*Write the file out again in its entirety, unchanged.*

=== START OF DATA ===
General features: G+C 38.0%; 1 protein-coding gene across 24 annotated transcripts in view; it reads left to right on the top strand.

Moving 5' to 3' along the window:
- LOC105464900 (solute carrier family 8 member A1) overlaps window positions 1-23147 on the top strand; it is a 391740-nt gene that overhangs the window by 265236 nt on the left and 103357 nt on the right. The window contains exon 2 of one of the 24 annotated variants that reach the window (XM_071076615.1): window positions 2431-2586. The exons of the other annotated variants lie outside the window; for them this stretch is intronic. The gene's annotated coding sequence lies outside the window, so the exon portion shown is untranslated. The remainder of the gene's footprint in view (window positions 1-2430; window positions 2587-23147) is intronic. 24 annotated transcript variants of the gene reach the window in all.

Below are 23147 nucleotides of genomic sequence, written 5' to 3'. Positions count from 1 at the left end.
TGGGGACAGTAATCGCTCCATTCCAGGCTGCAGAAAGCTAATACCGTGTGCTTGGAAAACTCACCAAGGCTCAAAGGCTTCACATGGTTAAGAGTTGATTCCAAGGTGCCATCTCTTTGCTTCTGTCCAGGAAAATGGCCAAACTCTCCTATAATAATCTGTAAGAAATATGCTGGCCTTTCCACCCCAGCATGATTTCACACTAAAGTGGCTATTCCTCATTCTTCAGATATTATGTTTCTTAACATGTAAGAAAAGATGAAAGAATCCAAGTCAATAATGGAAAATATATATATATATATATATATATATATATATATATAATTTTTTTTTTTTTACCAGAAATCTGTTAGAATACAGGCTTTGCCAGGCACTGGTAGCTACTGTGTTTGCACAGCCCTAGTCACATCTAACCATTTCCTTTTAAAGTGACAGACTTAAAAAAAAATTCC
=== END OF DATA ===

General features: G+C 38.0%; 1 protein-coding gene across 24 annotated transcripts in view; it reads left to right on the top strand.

Moving 5' to 3' along the window:
- LOC105464900 (solute carrier family 8 member A1) overlaps window positions 1-23147 on the top strand; it is a 391740-nt gene that overhangs the window by 265236 nt on the left and 103357 nt on the right. The window contains exon 2 of one of the 24 annotated variants that reach the window (XM_071076615.1): window positions 2431-2586. The exons of the other annotated variants lie outside the window; for them this stretch is intronic. The gene's annotated coding sequence lies outside the window, so the exon portion shown is untranslated. The remainder of the gene's footprint in view (window positions 1-2430; window positions 2587-23147) is intronic. 24 annotated transcript variants of the gene reach the window in all.

Below are 23147 nucleotides of genomic sequence, written 5' to 3'. Positions count from 1 at the left end.
TGGGGACAGTAATCGCTCCATTCCAGGCTGCAGAAAGCTAATACCGTGTGCTTGGAAAACTCACCAAGGCTCAAAGGCTTCACATGGTTAAGAGTTGATTCCAAGGTGCCATCTCTTTGCTTCTGTCCAGGAAAATGGCCAAACTCTCCTATAATAATCTGTAAGAAATATGCTGGCCTTTCCACCCCAGCATGATTTCACACTAAAGTGGCTATTCCTCATTCTTCAGATATTATGTTTCTTAACATGTAAGAAAAGATGAAAGAATCCAAGTCAATAATGGAAAATATATATATATATATATATATATATATATATATATAATTTTTTTTTTTTTACCAGAAATCTGTTAGAATACAGGCTTTGCCAGGCACTGGTAGCTACTGTGTTTGCACAGCCCTAGTCACATCTAACCATTTCCTTTTAAAGTGACAGACTTAAAAAAAAATTCC